Grit: the Key for long-term Success?

When scientist look for the difference between (largely) successful versus not so successful people (across a multitude of different situations), the most important predictor so far has been overall intelligence. But there are – potentially – more important things than being the brightest kid in the room.

In 2007, Angela Duckworth and her colleagues first described a non-cognitive character trait by the name of “Grit”. Grit is described as perseverance and passion for long-term goals. It is supposed to have an orthogonal relationship to general intelligence – meaning they are by and large independent aspects of our personality. One can be intelligent but not gritty, gritty but not intelligent, both at the same time – or neither intelligent nor gritty.

What makes gritty people successful?

Grit is hypothesized as a stable characteristic. A person high in Grit does not seek immediate (positive) feedback. He/she is able to maintain his/her enthusiasm for a specific goal over very long periods of time despite experiencing adversity. In this context, long-term typically means “many years”, e.g. the time it takes to finish a doctoral thesis, become a grandmaster of chess or the like. The person´s commitment towards long-term objectives is the principal element that provides the determination essential to overcome challenges and set-backs.

Abraham Lincoln may be a good example of a gritty personality. He lost his first job at the age of 23 as well as his first election campaign.  At 27, he lost his second election campaign and had a nervous breakdown. Two of his sons died while still in their infancy. He lost at a race for Congress at 34, and once more in his 39th year. At 47, he failed to become the Vice President of the USA. Then, at the age of 52, he finally managed to become one of the most popular Presidents of all time.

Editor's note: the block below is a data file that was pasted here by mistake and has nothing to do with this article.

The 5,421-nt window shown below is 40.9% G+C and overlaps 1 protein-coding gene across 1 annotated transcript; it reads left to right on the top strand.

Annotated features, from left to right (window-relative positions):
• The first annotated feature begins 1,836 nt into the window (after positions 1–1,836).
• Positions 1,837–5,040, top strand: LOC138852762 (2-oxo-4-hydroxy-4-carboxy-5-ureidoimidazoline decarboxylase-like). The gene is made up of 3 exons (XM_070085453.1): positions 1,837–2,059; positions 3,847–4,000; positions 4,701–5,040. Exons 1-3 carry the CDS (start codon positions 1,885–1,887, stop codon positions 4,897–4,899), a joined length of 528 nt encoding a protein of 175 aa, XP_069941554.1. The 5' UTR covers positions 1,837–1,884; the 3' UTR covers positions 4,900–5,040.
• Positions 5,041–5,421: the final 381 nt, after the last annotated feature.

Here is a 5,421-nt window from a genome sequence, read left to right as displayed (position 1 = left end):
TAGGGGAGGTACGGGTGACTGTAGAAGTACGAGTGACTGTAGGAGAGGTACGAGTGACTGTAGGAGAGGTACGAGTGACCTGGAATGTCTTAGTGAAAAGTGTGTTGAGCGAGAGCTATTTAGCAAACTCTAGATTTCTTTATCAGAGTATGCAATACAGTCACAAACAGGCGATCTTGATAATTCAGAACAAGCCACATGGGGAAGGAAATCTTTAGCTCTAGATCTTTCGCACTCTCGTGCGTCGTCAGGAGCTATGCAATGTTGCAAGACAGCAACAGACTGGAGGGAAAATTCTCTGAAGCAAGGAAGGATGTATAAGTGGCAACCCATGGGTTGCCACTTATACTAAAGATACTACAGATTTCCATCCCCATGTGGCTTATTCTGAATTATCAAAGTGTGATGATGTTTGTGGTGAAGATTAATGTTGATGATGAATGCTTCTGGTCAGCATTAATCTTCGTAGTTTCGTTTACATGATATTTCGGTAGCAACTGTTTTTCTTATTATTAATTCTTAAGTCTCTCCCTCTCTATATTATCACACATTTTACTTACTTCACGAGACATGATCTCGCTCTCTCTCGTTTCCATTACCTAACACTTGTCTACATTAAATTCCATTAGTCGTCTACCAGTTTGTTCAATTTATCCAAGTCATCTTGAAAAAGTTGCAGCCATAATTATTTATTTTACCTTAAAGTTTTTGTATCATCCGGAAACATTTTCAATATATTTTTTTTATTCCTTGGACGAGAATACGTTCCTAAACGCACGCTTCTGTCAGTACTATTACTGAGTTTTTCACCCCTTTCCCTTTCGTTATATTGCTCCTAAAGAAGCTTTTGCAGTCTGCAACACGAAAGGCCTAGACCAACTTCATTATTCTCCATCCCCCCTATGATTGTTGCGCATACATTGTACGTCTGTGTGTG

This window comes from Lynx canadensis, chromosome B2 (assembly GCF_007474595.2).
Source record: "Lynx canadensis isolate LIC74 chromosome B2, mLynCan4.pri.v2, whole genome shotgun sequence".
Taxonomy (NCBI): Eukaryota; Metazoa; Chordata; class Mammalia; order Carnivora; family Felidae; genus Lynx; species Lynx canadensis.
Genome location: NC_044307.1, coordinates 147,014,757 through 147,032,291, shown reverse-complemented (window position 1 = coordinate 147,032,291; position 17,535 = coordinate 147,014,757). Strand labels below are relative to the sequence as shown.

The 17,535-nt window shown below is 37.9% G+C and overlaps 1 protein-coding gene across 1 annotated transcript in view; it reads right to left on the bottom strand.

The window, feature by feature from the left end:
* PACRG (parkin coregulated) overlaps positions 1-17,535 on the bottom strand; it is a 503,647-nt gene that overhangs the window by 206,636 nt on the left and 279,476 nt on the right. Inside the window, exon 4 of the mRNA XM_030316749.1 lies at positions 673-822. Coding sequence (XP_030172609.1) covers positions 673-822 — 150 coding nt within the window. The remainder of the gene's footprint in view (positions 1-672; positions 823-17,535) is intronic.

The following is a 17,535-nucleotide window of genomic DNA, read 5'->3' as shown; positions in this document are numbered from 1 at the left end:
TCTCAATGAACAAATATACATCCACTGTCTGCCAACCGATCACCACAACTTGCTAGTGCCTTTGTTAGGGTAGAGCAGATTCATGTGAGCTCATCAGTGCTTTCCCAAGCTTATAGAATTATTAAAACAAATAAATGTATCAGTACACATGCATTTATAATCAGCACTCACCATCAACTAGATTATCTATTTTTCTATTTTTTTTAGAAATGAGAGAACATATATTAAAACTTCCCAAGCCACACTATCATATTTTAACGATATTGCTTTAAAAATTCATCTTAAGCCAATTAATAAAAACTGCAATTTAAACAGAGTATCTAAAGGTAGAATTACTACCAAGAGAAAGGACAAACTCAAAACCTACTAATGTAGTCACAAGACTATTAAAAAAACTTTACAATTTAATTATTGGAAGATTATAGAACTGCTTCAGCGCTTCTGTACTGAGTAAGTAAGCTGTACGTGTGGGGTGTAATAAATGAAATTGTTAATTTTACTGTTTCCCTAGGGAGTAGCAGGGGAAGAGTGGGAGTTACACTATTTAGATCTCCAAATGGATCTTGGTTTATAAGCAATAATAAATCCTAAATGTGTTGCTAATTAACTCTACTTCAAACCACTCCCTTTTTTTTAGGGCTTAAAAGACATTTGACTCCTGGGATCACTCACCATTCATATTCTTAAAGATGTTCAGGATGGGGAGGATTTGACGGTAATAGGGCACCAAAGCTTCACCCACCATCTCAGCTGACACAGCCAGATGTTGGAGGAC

If you want to find out how gritty you are – you´ll find short test here.

6 thoughts on “Grit: the Key for long-term Success?

  1. Hi, Nico! I, like Jeremy, am a recent MAPP graduate too (and wrote my thesis under the supervision of Angela Duckworth… which is how I ended up on your site). Good luck with the program! You are in for an amazing, unforgettable ride, my friend. Let me know if I can ever be of help : )

    Warm wishes,
    Emilia Lahti (Finland)


    • Hi Emilia, thanks for stopping by. That´s a funny thing: when you start a blog, you´re kind of wondering “Will anybody ever read this?” – and now you are already the second Mappster that has found me. I´m flying over to Penn for the first time next week. Maybe I can get some of my fellows students to write guest postings for Mappalicious – that would be really great. Please keep in touch… Best, Nico


  2. Hi Nico,

    Your blog post got me thinking about ‘grit’…and in contention I came up with these ideas and arguments…Would love to hear you comment on them…Sharing humbly as below…